Interviews March 2007

Not Tonight, Dear

Joan Sewell talks about her new book, I'd Rather Eat Chocolate, and the politically incorrect reality that most married women just aren't that into sex
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I’m also curious about how the storytelling influenced your experience. Did you take notes in bed?

Oh, no. That would have been good, huh? “Just a moment…” But no, I didn’t. And it wasn’t right afterwards, either, like, “Okay, I’m getting dressed and sitting down to write.” It would usually happen the next day. I had this big calendar with huge boxes where I could write a lot on each day. And so I would jot things down as we went along. And I’d ask Kip what he thought. I’d say, “You know, this is how I remember it,” and he’d say, “Well, no, actually I think it was more like this.” And it wasn’t so much that we came to a compromise, but he did fill in a lot of spots.

You do acknowledge that there are some women with high sex drives, but you seem to resent them.

It’s not resentment—it’s envy. I feel envy for genuinely lusty women. I met one who described herself as a juicy tomato. She said, “If you were a vegetable, what would you be?” I said, “I don’t know, maybe a celery stalk, or a rutabaga.” It sure wasn’t a juicy tomato.

What I resent, though, in the media, like with Samantha in Sex and the City, is a kind of sexuality that simulates lust. I think a lot of this is pandering to men. Like Girls Gone Wild—you see women in bars making out with each other and they’re not lesbians. They’re twisting their sexuality, and it’s a trickle-down from porn. In so many TV shows and movies, the woman can’t wait to tear off the man’s clothes just as the elevator doors close, you know what I mean? They’re that voracious. And it becomes an affectation. It’s an attempt to show that women can be just as powerful, that they can leer at men. I think feminists—there are so many waves, I’m sorry, I can’t keep them straight, the waves of feminists, but the pro-sex feminists—buy into the idea that a robust sex drive means we have broken through a barrier.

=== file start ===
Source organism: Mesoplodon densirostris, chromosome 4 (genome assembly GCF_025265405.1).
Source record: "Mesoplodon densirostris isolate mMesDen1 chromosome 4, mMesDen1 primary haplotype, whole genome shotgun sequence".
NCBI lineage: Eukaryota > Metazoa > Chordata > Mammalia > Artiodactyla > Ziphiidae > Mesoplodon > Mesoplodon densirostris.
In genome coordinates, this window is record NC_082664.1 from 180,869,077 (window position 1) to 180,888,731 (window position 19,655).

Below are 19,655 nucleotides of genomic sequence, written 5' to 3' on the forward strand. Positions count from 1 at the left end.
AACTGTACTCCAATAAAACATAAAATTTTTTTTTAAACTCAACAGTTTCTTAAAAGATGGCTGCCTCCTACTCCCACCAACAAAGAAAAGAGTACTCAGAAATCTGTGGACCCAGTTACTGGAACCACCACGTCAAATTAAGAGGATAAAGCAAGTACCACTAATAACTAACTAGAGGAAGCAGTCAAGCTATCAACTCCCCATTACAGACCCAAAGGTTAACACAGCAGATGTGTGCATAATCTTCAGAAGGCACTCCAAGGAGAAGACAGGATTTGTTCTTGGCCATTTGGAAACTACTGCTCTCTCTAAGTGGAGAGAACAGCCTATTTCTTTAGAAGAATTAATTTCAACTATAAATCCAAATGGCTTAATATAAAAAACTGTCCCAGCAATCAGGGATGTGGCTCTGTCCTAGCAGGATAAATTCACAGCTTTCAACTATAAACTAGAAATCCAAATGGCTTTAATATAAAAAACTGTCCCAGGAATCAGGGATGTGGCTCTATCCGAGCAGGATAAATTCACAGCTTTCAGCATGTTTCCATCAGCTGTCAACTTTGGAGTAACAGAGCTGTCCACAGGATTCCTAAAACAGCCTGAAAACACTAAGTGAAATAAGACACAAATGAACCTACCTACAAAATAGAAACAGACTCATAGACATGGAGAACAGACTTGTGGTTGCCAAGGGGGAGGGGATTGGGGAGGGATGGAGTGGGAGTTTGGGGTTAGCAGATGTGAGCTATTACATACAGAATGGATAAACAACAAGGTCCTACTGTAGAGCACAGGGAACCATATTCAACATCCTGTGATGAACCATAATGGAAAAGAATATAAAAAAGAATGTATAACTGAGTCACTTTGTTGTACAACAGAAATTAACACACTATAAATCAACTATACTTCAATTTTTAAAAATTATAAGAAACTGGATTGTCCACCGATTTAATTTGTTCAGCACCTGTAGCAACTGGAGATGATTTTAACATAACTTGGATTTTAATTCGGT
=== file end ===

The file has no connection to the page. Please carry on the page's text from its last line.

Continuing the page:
Meaning women who want to be seen as powerful try to flaunt their robust sex drives?

Yeah, that’s part of it, a strong part of it. When you make a guy into a sex object, implying that you like him physically more than for any other quality, you’re seen as more powerful. If you go to a male strip club, the women get out of control! But are they getting out of control because they really want to leap on stage and get screwed by some guy? No, I don’t think so. I think it’s a kind of revenge.

So the lust women think they feel…

It all seems to look like male pornography. We’re just simulating lust. Instead of feeling it, we’re putting it on like it’s a costume. We project it into looks—makeup, breasts; all that kind of stuff. Like Pam Anderson. If you’re going under the knife, you’re not really doing it for you. Admit that it’s for getting men—keeping men, making yourself a sex object. That’s what it is.

It’s all an act, then, and the truth is that men are fundamentally lustful and women are not?

Men are far more interested in sex, and if they can get as much sex as they want, they’re going to try. They do tailor their sex drive, at least the gentlemen do, to women. Sometimes they have to, just to get them into bed, and sometimes they genuinely want to. But men had harems in the past. Women’s lib has made monogamy more of a standard, but if it were left up to men, would that be a standard? You know, I don’t think so. I think they like having a main squeeze, a woman they can be emotional with, but they also like the idea of having sex on the side. Are women completely monogamous? No. But it tends to go the other way far more.

You talk about evolutionary influences on libido, and I wonder how real you think they are, how acutely you think we feel them.

Well, across so many cultures, men are more promiscuous, men want more variety, men want more women. And for women, security overrides the sexual urge. That happens because, well, the woman’s sexual urge is weaker. Maybe it is because of biology.

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Sara Lipka is a journalist with a local food habit. Since 2003 she has written about college students for The Chronicle of Higher Education, in Washington, D.C. Last year she lived and worked on a farm in Virginia, and this year she is starting a school garden in Maryland. More

Sara Lipka is a journalist with a local food habit. Since 2003 she has written about college students as a staff reporter for The Chronicle of Higher Education, in Washington, D.C. Last year she was an intern for The Farm at Sunnyside, in Washington, Virginia, and this year she is starting a vegetable garden at the Bullis School in Potomac, Maryland.

Sara formerly interned at The Atlantic and has since interviewed authors about Roe v. Wade, libido, and settling. She graduated from Duke University summa cum laude in 2001, then spent a year in Chile as a Fulbright fellow, researching political theater.

An avid cook, Sara usually travels with a tiny bottle of truffle salt and keeps trying to concoct new combinations of ingredients. She has worked as a papergirl, camp counselor, umpire, and cashier at the Cosmic Cantina, in Durham, North Carolina, where she never got sick of the guacamole.
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